Figure 5 with 2 supplements see all
RPS26 is required for rRNA cleavage at site 3 as well as NOB1 and DIM2 release.

HEK cell lines expressing tagged version of LTV1, the catalytically inactive RIO1-D324A (RIO1 (kd)) or wild-type RIO1 (RIO1(wt)) were treated with scramble or RPS26 siRNAs for 48 hr. (a) RNase H assays were conducted as in Figure 4 on rRNAs of pre-40S particles purified with the mentioned StHA-tagged bait, either from RPS26-depleted or from control cells (scramble siRNA). (b) Signals corresponding to the 18S-E and 18S rRNA detected in (a) were quantified and represented as the 18S/(18S + 18S-E) ratio for the different pre-40S particles. Error bars, s.d. (n = 3) (c) Cell extracts and purified particles were analyzed by western blot using the indicated antibodies. (d) Bands corresponding to DIM2 and NOB1 (in the eluates) were quantified, corrected for pre-40S particle loading (using RPS19) and normalized to the control condition (set to 1). Error bars, s.d. (n = 3).

We then used western blot analyses to monitor how RPS26 depletion influences the release of NOB1 and DIM2 (Figure 5c). As expected from previous studies (Larburu et al., 2016; Wyler et al., 2011), we did not detect RPS26 in early cytoplasmic HASt-LTV1 pre-40S particles. Consistently, knockdown of RPS26 did not influence the presence of NOB1 and DIM2 in these early cytoplasmic pre-40S particles, as attested by measuring the NOB1/RPS19 or DIM2/RPS19 ratios (Figure 5d), nor did it affect the dissociation of ENP1 and RIO2. In contrast, we observed a strong increase of NOB1 and DIM2 levels relative to RPS19 in RIO1(kd)-StHA pre-40S particles purified from RPS26-depleted cells when compared to control cells (Figure 5c,d), which suggests that the absence of RPS26 prevents the release of NOB1 and DIM2 and traps the particles in state A. This hypothesis was further supported when we analyzed pre-40S particles purified using wild-type RIO1 as bait (RIO1(wt)-StHA). We have previously shown that RIO1(wt)-StHA does not co-purify efficiently with pre-40S particles when compared to the catalytically inactive version of RIO1 (Montellese et al., 2020; Widmann et al., 2012), which was confirmed here by the very low amount of both pre-40S RBFs and RPS19 detected by western blot (Figure 5c). However, upon RPS26 depletion, RIO1(wt)-StHA co-purified with late cytoplasmic pre-40S particles, as attested by the presence of NOB1 and DIM2 (Figure 5c), as well as that of 18S-E pre-rRNA (Figure 5a). These data indicate that RIO1 association with late cytoplasmic pre-40S particles is stabilized in the absence of RPS26, while the release of NOB1 and DIM2 is inhibited.

Comparative proteomics analyses of RIO1(kd)-StHA-associated pre-40S particles in the absence or presence of RPS26 confirmed that no other RPS was lost upon RPS26 depletion (Figure 5—figure supplement 1). This experiment also revealed a significant decrease of EIF1AD co-purification with RIO1(kd)-StHA upon RPS26 depletion (log 2 (fold change) = −2.1, corresponding to a 4.2-fold decrease; p-value=8.9E-3). EIF1AD was recently shown to be a new RBF present in late pre-40S particles in direct contact with RIO1 (Ameismeier et al., 2020). But whether RPS26 depletion affects EIF1AD association to RIO1 within or out of pre-40S particles cannot be distinguished by this experiment. To assess incorporation of EIF1AD in RIO1(kd)-StHA pre-40S particles, we evaluated the ratio of EIF1AD relative to RPS19 within pre-40S particles by western blot and observed a mild 1.3-fold reduction upon RPS26 depletion (Figure 5—figure supplement 2). As a comparison, the levels of NOB1 or DIM2 relative to RPS19 increased by a factor of 1.6 and 2, respectively (Figure 5c,d, Figure 5—figure supplement 2). These results indicate that loss of RPS26 does not strongly impact the presence of EIF1AD onto RIO1(kd)-StHA pre-40S particles. The stronger decrease observed by mass spectrometry may be also related to EIF1AD association with RIO1(kd)-StHA out of the pre-40S particles and be an indirect effect of RPS26 depletion. Altogether, these data lead us to conclude that RPS26 intervenes directly in the mechanism triggering rRNA cleavage by NOB1 at site 3 and dissociation of NOB1, DIM2, and RIO1 from pre-40S particles.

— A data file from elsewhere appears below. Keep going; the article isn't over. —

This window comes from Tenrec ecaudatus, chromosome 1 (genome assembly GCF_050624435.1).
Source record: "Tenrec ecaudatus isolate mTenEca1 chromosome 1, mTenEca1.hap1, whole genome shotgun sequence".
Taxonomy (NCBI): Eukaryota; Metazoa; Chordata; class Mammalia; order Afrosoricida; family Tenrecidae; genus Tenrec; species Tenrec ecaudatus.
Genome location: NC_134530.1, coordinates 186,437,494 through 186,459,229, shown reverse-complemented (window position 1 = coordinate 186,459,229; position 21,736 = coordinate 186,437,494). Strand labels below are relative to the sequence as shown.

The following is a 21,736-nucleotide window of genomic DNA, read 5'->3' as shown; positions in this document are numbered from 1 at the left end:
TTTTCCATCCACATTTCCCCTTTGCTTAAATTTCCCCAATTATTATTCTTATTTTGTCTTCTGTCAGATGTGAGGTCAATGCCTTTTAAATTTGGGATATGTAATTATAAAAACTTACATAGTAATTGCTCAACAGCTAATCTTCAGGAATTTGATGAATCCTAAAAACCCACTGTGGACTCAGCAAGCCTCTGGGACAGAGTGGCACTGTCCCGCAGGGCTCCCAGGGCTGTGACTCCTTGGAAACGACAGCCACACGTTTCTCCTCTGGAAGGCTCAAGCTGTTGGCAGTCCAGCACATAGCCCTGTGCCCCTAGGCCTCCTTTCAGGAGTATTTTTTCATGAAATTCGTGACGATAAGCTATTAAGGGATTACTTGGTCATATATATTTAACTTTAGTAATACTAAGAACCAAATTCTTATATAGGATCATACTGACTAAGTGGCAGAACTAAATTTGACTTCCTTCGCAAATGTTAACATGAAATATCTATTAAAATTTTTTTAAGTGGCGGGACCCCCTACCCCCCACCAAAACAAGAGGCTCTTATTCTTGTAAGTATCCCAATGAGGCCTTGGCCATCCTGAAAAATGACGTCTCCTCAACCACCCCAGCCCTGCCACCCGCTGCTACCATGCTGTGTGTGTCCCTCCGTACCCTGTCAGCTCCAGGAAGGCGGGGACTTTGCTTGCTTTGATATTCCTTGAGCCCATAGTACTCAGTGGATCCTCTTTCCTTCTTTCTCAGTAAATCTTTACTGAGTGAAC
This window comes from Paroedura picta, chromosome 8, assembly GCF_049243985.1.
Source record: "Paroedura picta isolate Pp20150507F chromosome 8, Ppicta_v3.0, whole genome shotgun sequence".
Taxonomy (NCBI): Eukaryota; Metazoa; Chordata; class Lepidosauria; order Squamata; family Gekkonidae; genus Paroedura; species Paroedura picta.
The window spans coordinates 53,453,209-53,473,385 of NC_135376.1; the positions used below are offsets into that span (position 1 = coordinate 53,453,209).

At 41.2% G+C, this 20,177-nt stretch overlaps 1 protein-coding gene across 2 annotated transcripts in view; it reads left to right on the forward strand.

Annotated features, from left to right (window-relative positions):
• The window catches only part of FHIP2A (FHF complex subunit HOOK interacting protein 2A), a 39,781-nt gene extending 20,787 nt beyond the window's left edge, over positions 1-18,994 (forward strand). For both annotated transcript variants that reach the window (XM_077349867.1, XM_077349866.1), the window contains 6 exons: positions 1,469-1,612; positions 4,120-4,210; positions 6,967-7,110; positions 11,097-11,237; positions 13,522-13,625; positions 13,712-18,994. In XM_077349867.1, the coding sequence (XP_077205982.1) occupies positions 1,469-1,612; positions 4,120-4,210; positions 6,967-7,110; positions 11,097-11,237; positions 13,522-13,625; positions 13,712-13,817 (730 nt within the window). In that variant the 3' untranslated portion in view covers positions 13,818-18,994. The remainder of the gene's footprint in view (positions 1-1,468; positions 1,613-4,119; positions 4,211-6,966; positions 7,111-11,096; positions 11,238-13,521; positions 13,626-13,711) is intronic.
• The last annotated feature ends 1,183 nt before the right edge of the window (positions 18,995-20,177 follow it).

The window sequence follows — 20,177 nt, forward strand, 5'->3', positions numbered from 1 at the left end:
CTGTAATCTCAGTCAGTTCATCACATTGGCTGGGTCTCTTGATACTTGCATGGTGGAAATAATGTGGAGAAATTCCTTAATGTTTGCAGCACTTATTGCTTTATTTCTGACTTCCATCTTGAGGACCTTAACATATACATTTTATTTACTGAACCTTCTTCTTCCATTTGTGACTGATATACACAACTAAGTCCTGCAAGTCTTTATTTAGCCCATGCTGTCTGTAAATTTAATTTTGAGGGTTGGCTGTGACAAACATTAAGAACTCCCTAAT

ATP binding by RIO1 and addition of RPS26 stimulate in vitro rRNA cleavage by NOB1 in RPS26-depleted pre-40S particles

RIO protein kinases have been proposed to act as conformation-sensing ATPases rather than kinases (Ferreira-Cerca et al., 2014). Previous studies in the yeast Saccharomyces cerevisiae have shown that rRNA cleavage by Nob1 in cytoplasmic pre-40S particles purified with tagged Rio1 was stimulated in vitro by ATP binding to Rio1 (Turowski et al., 2014). The D324A point mutation introduced in RIO1(kd)-StHA does not hamper fixation of ATP (Widmann et al., 2012), but the structure of RIO1(kd) in state B shows that the hydrolysis products are trapped in the catalytic site (Figure 3c). However, this defective catalytic activity does not block maturation of the 3′-end of 18S rRNA within RIO1(kd)-StHA pre-40S particles. This suggests that ATP binding to the human RIO1 catalytic site is sufficient for 18S-E pre-rRNA cleavage, similar to what was shown in yeast. In order to check whether ATP binding to RIO1 favors rRNA cleavage by NOB1, we purified RIO1(wt)-StHA and RIO1(kd)-StHA human pre-40S particles from RPS26 depleted cells to enrich pre-cleavage state A and performed in vitro cleavage assays.